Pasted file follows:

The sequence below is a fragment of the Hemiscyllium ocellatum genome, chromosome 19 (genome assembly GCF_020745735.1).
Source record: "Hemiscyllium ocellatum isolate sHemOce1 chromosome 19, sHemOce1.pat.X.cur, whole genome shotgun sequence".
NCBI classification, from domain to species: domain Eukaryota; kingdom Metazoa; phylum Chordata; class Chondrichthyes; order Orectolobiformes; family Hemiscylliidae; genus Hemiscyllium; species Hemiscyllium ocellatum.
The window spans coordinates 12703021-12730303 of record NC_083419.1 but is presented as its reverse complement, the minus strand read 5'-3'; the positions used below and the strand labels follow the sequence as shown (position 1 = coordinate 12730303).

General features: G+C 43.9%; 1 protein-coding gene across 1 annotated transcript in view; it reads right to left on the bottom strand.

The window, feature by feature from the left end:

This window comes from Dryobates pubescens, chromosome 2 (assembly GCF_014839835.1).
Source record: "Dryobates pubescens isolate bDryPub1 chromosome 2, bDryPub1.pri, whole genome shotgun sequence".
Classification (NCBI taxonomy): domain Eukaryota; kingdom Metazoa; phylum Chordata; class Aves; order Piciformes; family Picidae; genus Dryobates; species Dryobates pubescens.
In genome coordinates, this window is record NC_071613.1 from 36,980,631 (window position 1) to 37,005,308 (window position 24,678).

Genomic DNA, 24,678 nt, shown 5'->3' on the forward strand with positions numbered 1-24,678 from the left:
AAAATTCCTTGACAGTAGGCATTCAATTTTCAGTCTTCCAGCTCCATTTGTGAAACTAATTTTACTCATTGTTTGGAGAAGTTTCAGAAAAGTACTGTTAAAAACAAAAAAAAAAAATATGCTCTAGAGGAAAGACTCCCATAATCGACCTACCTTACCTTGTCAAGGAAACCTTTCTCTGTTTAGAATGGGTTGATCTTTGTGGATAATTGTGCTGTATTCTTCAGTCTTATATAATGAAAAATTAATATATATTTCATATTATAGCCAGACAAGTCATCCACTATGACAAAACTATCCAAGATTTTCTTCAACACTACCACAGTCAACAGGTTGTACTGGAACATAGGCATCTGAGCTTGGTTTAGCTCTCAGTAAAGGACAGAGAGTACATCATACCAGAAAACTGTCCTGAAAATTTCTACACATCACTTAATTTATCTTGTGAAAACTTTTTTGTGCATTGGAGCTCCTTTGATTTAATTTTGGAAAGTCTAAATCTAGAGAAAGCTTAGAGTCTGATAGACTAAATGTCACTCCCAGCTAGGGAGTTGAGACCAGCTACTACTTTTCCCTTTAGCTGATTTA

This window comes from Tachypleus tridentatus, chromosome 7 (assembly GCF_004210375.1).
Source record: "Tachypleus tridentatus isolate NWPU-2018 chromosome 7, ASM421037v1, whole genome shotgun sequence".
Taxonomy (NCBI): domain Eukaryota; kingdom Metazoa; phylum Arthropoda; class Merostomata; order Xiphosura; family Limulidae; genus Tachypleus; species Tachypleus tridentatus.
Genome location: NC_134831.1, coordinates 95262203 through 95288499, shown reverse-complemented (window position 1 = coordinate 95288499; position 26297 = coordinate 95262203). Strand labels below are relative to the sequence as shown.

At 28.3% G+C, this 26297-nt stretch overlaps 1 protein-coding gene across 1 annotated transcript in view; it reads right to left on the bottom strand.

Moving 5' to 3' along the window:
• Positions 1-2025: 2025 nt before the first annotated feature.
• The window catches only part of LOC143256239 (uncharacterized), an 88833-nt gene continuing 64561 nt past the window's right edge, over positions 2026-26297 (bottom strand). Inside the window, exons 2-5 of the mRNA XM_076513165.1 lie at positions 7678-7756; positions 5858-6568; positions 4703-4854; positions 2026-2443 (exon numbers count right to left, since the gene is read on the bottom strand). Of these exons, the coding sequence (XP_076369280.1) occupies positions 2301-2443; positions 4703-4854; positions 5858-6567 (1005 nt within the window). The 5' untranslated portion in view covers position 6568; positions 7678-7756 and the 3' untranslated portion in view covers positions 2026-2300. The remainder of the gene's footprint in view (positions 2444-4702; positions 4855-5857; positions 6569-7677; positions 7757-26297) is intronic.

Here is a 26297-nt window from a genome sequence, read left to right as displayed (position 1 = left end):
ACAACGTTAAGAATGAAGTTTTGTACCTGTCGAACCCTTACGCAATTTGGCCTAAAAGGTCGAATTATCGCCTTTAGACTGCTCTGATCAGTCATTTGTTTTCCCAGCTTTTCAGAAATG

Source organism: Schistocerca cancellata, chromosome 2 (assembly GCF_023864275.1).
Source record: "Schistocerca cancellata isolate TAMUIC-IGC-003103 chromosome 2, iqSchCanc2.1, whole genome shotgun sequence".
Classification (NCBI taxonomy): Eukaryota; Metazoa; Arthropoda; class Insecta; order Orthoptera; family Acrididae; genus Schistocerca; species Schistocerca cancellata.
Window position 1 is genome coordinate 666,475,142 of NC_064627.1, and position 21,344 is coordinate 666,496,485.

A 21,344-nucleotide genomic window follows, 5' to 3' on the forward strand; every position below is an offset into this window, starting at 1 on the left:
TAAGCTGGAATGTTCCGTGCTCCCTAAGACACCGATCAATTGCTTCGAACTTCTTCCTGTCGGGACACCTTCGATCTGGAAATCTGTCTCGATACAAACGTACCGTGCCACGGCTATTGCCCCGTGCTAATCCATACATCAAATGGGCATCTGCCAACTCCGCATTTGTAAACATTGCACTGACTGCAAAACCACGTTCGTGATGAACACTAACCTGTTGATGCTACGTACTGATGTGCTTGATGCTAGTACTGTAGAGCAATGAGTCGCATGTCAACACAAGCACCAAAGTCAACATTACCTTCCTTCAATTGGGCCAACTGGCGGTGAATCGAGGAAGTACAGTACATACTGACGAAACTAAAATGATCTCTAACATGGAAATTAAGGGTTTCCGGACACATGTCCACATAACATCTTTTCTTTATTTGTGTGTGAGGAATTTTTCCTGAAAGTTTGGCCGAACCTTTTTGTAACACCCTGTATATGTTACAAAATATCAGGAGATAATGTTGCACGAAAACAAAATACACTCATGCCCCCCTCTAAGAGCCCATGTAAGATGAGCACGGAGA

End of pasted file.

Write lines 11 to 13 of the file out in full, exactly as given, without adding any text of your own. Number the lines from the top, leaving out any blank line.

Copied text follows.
Genomic DNA, 24,678 nt, shown 5'->3' on the forward strand with positions numbered 1-24,678 from the left:
AAAATTCCTTGACAGTAGGCATTCAATTTTCAGTCTTCCAGCTCCATTTGTGAAACTAATTTTACTCATTGTTTGGAGAAGTTTCAGAAAAGTACTGTTAAAAACAAAAAAAAAAAATATGCTCTAGAGGAAAGACTCCCATAATCGACCTACCTTACCTTGTCAAGGAAACCTTTCTCTGTTTAGAATGGGTTGATCTTTGTGGATAATTGTGCTGTATTCTTCAGTCTTATATAATGAAAAATTAATATATATTTCATATTATAGCCAGACAAGTCATCCACTATGACAAAACTATCCAAGATTTTCTTCAACACTACCACAGTCAACAGGTTGTACTGGAACATAGGCATCTGAGCTTGGTTTAGCTCTCAGTAAAGGACAGAGAGTACATCATACCAGAAAACTGTCCTGAAAATTTCTACACATCACTTAATTTATCTTGTGAAAACTTTTTTGTGCATTGGAGCTCCTTTGATTTAATTTTGGAAAGTCTAAATCTAGAGAAAGCTTAGAGTCTGATAGACTAAATGTCACTCCCAGCTAGGGAGTTGAGACCAGCTACTACTTTTCCCTTTAGCTGATTTA

This window comes from Tachypleus tridentatus, chromosome 7 (assembly GCF_004210375.1).